Executives active in the North American oil and gas industry said greater collaboration between Canada, Mexico and the U.S. was possible and could be a model on the global scale, but short-term challenges abound as commodity prices remain low, supply and demand continue to shift and regulatory uncertainty persists in the U.S. and Mexico.
Jan Rune Lochner Schopp, president of North American Natural Gas for Statoil ASA, said the Norwegian company was concerned with the language contained in the Obama administration's Clean Power Plan (see Daily GPI, Aug. 14).
"Recent signs suggest that the support for natural gas may be weaker," Schopp told attendees at Energy Dialogues' North American Gas Forum in Washington, D.C., on Monday. "The final version of the rule looks to de-emphasize the role of natural gas, relative to an earlier version, giving preference to renewables and efficiency.
"We think there is a false choice between renewables and natural gas, and we hope that the states will realize the potential for natural gas when putting together their implementation plans for the Clean Power Plan. The federal government has given the states a lot of flexibility in how to comply with their standards. My message is that they should look at natural gas as a base load compliment to renewables. Gas-fired generators are more flexible and able to accommodate the intermittency of renewables."
Canadian Gas Association (CGA) CEO Timothy Egan said that with the decline of natural gas exports to the U.S., Canada is looking to export to other markets. He said that although several liquefied natural gas (LNG) export facilities have been proposed, the CGA knows not all of them will be built. But they are hoping at least one will be built someday, and have been touting three advantages -- namely, a low Canadian dollar, a cooler climate for LNG and shippers' proximity to Asia -- that Canada has for such facilities.
"What's really interesting is that while there has been a domestic debate [in the U.S.] about what exports will do to domestic gas prices, there is none of that conversation in Canada," Egan said. "We've been an exporter for a very long time and there's a culture of exporting energy that is understood across the country. These are [also] all legitimate business plays."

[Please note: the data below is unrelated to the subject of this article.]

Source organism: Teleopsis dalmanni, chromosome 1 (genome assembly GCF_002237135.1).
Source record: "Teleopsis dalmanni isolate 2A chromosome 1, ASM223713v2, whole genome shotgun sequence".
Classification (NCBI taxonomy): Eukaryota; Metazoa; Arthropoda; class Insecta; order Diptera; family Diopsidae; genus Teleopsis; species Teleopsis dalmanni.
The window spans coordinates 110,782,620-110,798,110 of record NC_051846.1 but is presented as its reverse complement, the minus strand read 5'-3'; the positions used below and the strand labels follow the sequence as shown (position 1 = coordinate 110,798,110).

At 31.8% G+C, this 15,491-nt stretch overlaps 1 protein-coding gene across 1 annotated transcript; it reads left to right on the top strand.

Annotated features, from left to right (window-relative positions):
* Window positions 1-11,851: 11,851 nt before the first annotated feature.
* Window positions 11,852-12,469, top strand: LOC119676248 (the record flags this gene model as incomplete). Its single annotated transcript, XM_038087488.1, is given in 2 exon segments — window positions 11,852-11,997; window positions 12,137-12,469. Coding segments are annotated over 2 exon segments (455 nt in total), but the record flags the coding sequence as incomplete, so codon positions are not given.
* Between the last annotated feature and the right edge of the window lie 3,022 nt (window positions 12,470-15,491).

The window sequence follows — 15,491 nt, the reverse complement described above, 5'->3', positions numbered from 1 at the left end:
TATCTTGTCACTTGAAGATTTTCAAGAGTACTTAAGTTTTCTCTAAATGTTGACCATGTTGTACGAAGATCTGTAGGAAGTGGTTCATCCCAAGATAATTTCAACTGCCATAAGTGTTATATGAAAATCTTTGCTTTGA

According to Egan, LNG export capacity for all of the proposed facilities along the west coast of Canada would total 56.7 Bcf/d, while projects on the east coast would total 10.9 Bcf/d.
An increased supply of natural gas in North America has been primarily responsible for driving down natural gas prices, and also for increased competition, Egan said. He added that data from Statistics Canada, a Canadian government agency, shows that total household spending on natural gas declined from more than C$8.1 billion in 2008 to less than C$7.3 billion in 2014. But household spending for electricity increased from C$15.5 billion to C$20.6 billion during the same time frame.
Egan said a recent agreement between Canada and the U.S. to cooperate on energy matters was done, "in part, to show that there was more of an energy dialogue between the two countries" than the controversial Keystone XL oil pipeline (see Daily GPI, July 20).
"That conversation has actually prompted a number of bilateral opportunities for engagement," Egan said, including energy reliability, security, efficiency and the use of natural gas as a transportation fuel, among other things. He added that there was also interest in broadening the agreement to become a continental one that would include Mexico.
"There used to be regular meetings between the ministers of the three countries," Egan said. "That tailed off for awhile but it's picking up again. We're very interested in that. Several Canadian companies are very active in the Mexican market right now -- TransCanada Corp. and the Atco Ltd. group of companies in particular."
Egan added that with the U.S. currently holding the presidency of the International Gas Union (IGU), there was an opportunity to engage world markets with a North American model for energy collaboration (see Daily GPI, June 5).
But Greg Guidry, executive vice president for unconventional business at Shell Upstream Americas, said Mexico has a long way to go. He said that so far, two rounds of auctions for shallow-water oil and gas lease blocks in the Gulf of Mexico (GOM) "have generally been disappointing.
"The more recent one that was opened last week was a little more encouraging because the Mexican government flexed some of the provisions to make it a bit more attractive," Guidry said (see Daily GPI, Oct. 2). "But it's a very tough time to be opening up a country, given the macro conditions but also the framework [for investment]. At this point, they're just not generating the kind of attractiveness that you need to enter into a country that has inherent risk, security risk and a lack of infrastructure."
Guidry said he believed an auction of Mexico's deepwater GOM leases is "on the horizon," but an auction for the country's unconventional plays would probably be delayed into 2017.
"Infrastructure into Mexico is certainly needed," Guidry said. "They need more pipeline infrastructure so they can take advantage of the U.S. supply. I think that's where more processing opportunities, petrochemical and otherwise, are an opportunity for Mexico."